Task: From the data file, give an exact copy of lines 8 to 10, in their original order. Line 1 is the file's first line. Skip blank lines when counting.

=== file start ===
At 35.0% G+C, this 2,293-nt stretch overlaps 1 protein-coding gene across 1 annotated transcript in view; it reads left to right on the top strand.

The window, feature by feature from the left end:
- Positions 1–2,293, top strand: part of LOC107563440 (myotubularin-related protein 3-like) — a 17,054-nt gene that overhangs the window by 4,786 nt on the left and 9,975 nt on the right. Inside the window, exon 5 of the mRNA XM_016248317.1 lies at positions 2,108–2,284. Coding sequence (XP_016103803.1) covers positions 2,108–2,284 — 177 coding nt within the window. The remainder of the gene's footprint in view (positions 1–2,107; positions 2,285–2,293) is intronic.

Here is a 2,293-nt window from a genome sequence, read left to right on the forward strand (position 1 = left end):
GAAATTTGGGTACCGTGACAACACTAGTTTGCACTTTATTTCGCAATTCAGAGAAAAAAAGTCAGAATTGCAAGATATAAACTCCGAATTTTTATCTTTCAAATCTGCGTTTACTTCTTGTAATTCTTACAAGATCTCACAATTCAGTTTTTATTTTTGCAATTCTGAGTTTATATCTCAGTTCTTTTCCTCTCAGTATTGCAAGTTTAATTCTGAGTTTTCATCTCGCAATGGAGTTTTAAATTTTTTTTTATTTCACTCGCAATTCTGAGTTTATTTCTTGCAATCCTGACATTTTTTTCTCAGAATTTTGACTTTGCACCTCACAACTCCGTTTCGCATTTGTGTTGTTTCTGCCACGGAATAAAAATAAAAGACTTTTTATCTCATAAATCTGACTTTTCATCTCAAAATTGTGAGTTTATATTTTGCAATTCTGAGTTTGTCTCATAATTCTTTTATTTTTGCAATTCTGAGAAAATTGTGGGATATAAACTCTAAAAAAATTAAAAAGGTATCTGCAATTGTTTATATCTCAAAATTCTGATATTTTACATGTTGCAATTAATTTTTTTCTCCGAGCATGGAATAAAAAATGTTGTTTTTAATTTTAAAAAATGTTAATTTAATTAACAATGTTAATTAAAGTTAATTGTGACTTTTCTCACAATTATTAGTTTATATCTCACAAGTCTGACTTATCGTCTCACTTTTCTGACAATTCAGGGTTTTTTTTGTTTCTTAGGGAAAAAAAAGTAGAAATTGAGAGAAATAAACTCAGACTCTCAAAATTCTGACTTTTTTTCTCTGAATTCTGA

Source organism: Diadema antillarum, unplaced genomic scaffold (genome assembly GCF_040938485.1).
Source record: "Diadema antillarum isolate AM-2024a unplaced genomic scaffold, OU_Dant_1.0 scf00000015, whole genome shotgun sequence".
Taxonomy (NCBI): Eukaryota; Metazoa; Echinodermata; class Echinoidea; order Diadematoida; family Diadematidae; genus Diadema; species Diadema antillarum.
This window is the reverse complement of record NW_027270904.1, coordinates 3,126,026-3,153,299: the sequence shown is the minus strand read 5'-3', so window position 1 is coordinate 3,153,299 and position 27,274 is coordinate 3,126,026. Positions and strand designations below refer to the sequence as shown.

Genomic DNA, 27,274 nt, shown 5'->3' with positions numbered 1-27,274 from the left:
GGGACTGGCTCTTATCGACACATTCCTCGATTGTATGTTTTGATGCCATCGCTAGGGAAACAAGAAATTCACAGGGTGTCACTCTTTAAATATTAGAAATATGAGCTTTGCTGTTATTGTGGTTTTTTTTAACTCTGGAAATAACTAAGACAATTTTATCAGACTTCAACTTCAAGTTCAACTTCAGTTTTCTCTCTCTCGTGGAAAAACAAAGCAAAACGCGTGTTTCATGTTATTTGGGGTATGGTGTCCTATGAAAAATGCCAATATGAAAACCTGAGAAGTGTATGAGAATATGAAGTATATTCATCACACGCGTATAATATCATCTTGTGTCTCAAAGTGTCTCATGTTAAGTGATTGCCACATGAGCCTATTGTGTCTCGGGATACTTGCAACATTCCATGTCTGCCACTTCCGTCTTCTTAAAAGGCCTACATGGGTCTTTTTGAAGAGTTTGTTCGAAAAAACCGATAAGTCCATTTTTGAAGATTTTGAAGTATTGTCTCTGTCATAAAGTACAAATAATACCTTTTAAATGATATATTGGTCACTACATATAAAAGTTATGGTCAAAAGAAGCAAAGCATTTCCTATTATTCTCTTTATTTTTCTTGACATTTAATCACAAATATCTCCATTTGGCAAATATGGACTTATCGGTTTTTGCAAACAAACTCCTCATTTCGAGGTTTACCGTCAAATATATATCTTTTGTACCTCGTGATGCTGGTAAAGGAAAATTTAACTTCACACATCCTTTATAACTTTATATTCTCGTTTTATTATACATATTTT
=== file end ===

Taxonomy (NCBI): Eukaryota; Metazoa; Echinodermata; class Echinoidea; order Diadematoida; family Diadematidae; genus Diadema; species Diadema antillarum.
This window is the reverse complement of record NW_027270904.1, coordinates 3,126,026-3,153,299: the sequence shown is the minus strand read 5'-3', so window position 1 is coordinate 3,153,299 and position 27,274 is coordinate 3,126,026. Positions and strand designations below refer to the sequence as shown.

Genomic DNA, 27,274 nt, shown 5'->3' with positions numbered 1-27,274 from the left: